View Full Version : Disproportionate angles

29th Oct 2004, 19:22
Am not technically knowledgeable regarding hi-fi, TV etc....

Had to change my rented TV as the last one was on the blink after 5 years of an infrequent but nevertheless enjoyable relationship. Always had crystal clear picture especially for the sports and, more importantly, nobody was fat.

I have been forced to take a widescreen jobbie as apparently true flat screen TV's with a recognisable aspect ratio no longer exist.

My whole world has collapsed - Kylie has a bigger bottom than I thought possible, Mrs Candoo informs me that Fern Britten is larger than life, even Stan Laurel looks far more portly than I thought possible.

Have I been mislead all this time, as the guy installing insisted, what is it with these things. I am beginning to think I need an eyetest as most of my current maties also have one and profess to be extremely happy!!!

By the way I'm also getting headaches watching the rugby.

Your comments appreciated.

tony draper
29th Oct 2004, 19:28
Most good quality wide screens have what they call smart aspect ratio they ajust so what you describe does not happen, you may find a manual setting that is switched to wide screen, this is only for watching wide screen movies, not normal TV progs, I can even watch mine in the old aspect ration if I choose to,but that would be daft as half the screen is blank,besides one quickly gets used to watching wide screen and the old aspect ratio tellys begin look weird.

Feeton Terrafirma
30th Oct 2004, 08:18
Given that my eyes see about a 43 degree field of view in a circular pattern I fail to see what a wide screen TV does for me?

I cant see a 80 cm wide picture without noticing that the 45 cm height is missing something like part of the picture. At least with the apparently old fashioned 4:3 ratio I could better utilise the sight the gods gave me.

30th Oct 2004, 09:17
The brain is a wonderful thing. The human eye has a small focal area which it sweeps in a raster like scan and the brain then "stitches" the picture together so that we "see" the world. The things that move are swept more often and this is triggered by the peripheral vision which is excellent at detecting motion. Which is why people can miss obvious changes to their normal environment until they are pointed out, the brain has just filled in the relevent part of the scene from memory rather than bothering to scan and refresh.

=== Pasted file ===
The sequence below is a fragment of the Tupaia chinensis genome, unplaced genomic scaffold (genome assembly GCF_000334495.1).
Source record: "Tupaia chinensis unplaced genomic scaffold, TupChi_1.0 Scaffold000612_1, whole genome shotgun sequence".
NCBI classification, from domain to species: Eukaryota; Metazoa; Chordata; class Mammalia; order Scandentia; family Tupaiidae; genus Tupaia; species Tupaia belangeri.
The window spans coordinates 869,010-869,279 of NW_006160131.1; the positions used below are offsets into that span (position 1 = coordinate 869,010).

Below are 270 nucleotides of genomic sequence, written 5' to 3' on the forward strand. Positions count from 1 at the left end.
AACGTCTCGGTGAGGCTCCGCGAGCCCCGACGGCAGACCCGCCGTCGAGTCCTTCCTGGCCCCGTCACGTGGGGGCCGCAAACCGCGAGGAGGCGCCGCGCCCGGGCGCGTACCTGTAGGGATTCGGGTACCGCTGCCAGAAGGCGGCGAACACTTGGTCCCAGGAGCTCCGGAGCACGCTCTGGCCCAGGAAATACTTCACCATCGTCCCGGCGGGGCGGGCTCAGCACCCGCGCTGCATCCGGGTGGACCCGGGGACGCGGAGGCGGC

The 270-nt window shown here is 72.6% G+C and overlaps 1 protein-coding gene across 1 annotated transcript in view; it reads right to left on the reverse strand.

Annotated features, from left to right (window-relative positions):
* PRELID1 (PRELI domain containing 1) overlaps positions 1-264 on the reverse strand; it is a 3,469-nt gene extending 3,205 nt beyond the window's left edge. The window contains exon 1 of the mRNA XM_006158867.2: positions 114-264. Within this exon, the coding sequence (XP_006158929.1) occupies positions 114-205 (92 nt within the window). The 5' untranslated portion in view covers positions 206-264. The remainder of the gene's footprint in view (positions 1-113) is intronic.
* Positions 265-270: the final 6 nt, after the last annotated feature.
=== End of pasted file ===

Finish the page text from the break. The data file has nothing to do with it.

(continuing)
You will, no doubt, have heard of the experiment where a cinema audience were told to concentrate on counting the number of ball passes in a volleyball game - and totally missed seeing the person in a gorilla costume pass through the scene. When told about it and the film was rerun they insisted that it was a different film...

However, back to the point.

Some television stretch the 4x3 picture to 16x9 equally across the screen making people look short and fat. The BBC did experiments based on how the brain processes data and found that if you left the picture at the centre of the screen at the correct ratio but progressively increased it towards the edge people found it looked better. Whilst the stretching was worse at the edges, the brain didn't register it. They patented the technology and licence it.

The point? Whilst all widescreens TVs stretch the 4x3 picture, not all do it the same way. Try them out before buying. As mentioned above, you should have a mode for displaying 4x3 with black bands down the side. But I guarantee you won't stay with it for more than a few minutes.

Feeton Terrafirma
30th Oct 2004, 11:25
I dont like the thought of having the outer part of my eyeballs stretched so I'll just stick with the 4:3 tv. After all 99% of what I watch is in 4:3 format anyway

30th Oct 2004, 12:45
My widescreen TV (a Sony) has a smart mode which works out how the programme is being broadcast and adjusts to it. So stuff in 4:3 format is shown in 4:3 format (in the centre of the screen with black bars down the sides), and widescreen stuff is shown in widescreen format.
When you're watching a programme in 4:3 format, but the adverts are broadcast widescreen, it automatically switches from one to the other!
Clever that.

Widescreen is the thing to have. Especially if you like watching movies.

tony draper
30th Oct 2004, 12:50
Once yer had a widescreen woman theres no going back to the tall skinny ones anyway.

31st Oct 2004, 01:58
By the way I'm also getting headaches watching the rugby.
Are you stressing about the All Blacks end of year tour? Just relax and accept that your winning streak is coming to an end and the headaches will go away.

Feeton Terrafirma
31st Oct 2004, 01:53
dudduddud!! :p

31st Oct 2004, 02:27
All broadcast is in widescreen format here now anyway.

But with Marshall and Merhts out of the touring squad, I wouldn't be too sure about those headaches:uhoh:

31st Oct 2004, 13:47

All Blacks beatable hot off the heels of the most intense domestic rugby competition anywhere? If anything, id be worried that they might not have had time to cool off their brakes.

[posted to draw attention to the original topic rather than hyjacking and general razzing]

31st Oct 2004, 13:54
Hmmm - have tried playing with remote (why so many bleeding buttons) with regard to aspect ratio, now my screen changes sizes every few minutes depeding on the camera view.

Makes headache worse.

Sergio Garcia just hooked a ball around an impossibly wide tree to land a birdie chance. The holes are a lot bigger than they used to be.

Gimme back me valve TV, it also heated the house during the upcoming winter months.